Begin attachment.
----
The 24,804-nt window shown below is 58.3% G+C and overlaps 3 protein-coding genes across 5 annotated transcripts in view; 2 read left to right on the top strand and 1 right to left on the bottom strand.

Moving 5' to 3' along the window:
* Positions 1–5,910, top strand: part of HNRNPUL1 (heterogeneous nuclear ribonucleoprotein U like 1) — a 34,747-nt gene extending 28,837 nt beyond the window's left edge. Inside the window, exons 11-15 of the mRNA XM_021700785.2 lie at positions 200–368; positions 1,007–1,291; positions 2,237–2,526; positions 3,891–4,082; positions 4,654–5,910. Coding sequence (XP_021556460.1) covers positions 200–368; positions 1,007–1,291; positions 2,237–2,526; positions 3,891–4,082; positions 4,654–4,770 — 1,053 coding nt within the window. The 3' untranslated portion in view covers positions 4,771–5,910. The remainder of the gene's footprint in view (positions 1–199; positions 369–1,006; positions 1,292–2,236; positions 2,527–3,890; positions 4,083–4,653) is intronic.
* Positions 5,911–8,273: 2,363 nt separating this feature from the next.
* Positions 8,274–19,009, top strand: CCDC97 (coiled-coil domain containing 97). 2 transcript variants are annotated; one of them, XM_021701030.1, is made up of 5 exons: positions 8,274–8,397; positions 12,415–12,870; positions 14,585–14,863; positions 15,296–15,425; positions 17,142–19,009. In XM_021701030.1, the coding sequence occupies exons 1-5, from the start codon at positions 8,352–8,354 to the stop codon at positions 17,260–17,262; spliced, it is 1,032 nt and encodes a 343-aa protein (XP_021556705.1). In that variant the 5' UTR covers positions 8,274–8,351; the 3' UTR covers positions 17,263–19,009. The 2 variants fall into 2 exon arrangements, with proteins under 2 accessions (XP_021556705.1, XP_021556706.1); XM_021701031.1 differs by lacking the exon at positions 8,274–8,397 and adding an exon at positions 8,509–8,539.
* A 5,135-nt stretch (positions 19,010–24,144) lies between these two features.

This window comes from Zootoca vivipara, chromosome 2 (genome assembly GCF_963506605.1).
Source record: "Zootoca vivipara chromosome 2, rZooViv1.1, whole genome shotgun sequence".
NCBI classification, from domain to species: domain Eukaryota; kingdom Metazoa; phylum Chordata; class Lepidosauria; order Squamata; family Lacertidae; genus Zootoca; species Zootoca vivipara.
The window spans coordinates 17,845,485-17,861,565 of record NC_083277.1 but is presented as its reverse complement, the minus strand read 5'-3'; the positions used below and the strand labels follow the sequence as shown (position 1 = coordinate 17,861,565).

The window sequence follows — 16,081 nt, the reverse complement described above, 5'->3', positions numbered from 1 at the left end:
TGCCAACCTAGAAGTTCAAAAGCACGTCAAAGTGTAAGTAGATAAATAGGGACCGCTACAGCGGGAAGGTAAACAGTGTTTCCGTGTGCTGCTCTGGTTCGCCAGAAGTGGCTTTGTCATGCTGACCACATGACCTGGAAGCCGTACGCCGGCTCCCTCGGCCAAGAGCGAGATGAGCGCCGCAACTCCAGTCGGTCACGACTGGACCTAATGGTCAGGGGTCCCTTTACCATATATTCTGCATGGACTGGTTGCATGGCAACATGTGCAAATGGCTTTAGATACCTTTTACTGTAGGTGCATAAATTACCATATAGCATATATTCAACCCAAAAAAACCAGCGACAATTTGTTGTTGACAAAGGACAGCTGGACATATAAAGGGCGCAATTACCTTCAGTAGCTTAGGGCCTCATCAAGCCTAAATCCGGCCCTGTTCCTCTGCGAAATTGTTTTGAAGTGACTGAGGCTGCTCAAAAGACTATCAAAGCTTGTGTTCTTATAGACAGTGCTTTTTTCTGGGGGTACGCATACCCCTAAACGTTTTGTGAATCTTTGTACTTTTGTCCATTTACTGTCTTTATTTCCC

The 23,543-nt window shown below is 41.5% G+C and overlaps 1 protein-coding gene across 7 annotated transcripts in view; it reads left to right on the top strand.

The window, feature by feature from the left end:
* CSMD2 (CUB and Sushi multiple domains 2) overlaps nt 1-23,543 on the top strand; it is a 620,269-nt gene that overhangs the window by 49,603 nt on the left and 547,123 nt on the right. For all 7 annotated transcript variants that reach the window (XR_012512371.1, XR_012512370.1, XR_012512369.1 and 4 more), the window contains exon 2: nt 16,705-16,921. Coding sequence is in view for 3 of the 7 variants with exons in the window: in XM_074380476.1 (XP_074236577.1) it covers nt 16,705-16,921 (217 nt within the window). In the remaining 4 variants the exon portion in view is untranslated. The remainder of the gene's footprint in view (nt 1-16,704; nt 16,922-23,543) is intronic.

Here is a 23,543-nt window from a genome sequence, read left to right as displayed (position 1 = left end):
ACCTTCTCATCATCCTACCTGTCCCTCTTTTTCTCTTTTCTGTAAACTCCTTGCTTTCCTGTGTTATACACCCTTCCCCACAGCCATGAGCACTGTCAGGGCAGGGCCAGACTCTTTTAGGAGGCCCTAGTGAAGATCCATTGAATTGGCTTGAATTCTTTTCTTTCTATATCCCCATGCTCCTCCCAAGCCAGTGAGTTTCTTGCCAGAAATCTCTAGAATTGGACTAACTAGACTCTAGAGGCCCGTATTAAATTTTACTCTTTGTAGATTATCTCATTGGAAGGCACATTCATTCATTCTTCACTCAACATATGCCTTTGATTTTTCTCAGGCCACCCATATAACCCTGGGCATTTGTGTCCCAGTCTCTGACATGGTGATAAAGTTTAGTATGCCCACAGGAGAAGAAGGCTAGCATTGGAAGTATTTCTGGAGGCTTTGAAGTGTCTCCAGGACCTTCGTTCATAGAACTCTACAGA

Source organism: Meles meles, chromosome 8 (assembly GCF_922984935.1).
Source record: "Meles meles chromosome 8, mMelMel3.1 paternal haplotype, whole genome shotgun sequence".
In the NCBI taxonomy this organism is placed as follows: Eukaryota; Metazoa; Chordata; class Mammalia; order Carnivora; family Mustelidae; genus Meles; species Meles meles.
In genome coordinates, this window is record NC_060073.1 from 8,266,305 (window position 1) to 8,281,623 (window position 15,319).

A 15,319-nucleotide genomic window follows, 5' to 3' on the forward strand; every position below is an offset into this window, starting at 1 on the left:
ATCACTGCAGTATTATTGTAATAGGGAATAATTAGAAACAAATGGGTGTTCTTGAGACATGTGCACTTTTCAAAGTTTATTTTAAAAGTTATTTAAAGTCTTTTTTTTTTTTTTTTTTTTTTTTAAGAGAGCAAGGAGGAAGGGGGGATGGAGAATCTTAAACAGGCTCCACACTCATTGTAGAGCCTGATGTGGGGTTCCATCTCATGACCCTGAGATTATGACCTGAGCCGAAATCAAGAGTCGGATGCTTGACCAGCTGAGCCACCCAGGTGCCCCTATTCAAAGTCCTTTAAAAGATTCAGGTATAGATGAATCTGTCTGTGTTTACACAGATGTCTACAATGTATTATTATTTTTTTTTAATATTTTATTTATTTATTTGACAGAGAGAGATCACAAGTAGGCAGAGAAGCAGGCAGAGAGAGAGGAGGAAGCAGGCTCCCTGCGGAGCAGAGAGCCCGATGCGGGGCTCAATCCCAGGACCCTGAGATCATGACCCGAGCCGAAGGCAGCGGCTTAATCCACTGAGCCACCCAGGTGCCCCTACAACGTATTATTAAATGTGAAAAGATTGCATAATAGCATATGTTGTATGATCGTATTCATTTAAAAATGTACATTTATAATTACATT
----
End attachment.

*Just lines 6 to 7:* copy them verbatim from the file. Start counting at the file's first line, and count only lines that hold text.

* A 5,135-nt stretch (positions 19,010–24,144) lies between these two features.

This window comes from Zootoca vivipara, chromosome 2 (genome assembly GCF_963506605.1).